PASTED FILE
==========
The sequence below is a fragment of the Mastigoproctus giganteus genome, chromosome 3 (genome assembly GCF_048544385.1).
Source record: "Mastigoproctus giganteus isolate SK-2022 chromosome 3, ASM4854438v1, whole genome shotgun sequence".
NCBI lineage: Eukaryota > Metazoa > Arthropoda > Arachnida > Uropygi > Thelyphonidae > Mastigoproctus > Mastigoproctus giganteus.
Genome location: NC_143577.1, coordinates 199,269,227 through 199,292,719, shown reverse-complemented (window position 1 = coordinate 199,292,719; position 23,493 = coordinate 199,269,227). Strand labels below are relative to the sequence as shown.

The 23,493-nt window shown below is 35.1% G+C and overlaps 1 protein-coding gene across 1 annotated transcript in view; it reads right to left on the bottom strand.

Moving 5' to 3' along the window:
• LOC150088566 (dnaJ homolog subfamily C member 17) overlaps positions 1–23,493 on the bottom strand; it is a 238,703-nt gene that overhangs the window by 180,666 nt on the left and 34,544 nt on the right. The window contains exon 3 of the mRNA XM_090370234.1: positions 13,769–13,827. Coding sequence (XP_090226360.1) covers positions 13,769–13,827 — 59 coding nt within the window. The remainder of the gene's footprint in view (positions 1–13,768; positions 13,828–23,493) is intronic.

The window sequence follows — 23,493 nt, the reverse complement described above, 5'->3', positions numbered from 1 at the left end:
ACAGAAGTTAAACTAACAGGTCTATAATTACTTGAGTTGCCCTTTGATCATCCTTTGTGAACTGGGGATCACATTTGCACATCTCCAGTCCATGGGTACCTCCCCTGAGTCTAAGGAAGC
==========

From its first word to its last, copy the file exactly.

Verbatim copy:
The sequence below is a fragment of the Mastigoproctus giganteus genome, chromosome 3 (genome assembly GCF_048544385.1).
Source record: "Mastigoproctus giganteus isolate SK-2022 chromosome 3, ASM4854438v1, whole genome shotgun sequence".
NCBI lineage: Eukaryota > Metazoa > Arthropoda > Arachnida > Uropygi > Thelyphonidae > Mastigoproctus > Mastigoproctus giganteus.
Genome location: NC_143577.1, coordinates 199,269,227 through 199,292,719, shown reverse-complemented (window position 1 = coordinate 199,292,719; position 23,493 = coordinate 199,269,227). Strand labels below are relative to the sequence as shown.

The 23,493-nt window shown below is 35.1% G+C and overlaps 1 protein-coding gene across 1 annotated transcript in view; it reads right to left on the bottom strand.

Moving 5' to 3' along the window:
• LOC150088566 (dnaJ homolog subfamily C member 17) overlaps positions 1–23,493 on the bottom strand; it is a 238,703-nt gene that overhangs the window by 180,666 nt on the left and 34,544 nt on the right. The window contains exon 3 of the mRNA XM_090370234.1: positions 13,769–13,827. Coding sequence (XP_090226360.1) covers positions 13,769–13,827 — 59 coding nt within the window. The remainder of the gene's footprint in view (positions 1–13,768; positions 13,828–23,493) is intronic.

The window sequence follows — 23,493 nt, the reverse complement described above, 5'->3', positions numbered from 1 at the left end:
ACAGAAGTTAAACTAACAGGTCTATAATTACTTGAGTTGCCCTTTGATCATCCTTTGTGAACTGGGGATCACATTTGCACATCTCCAGTCCATGGGTACCTCCCCTGAGTCTAAGGAAGC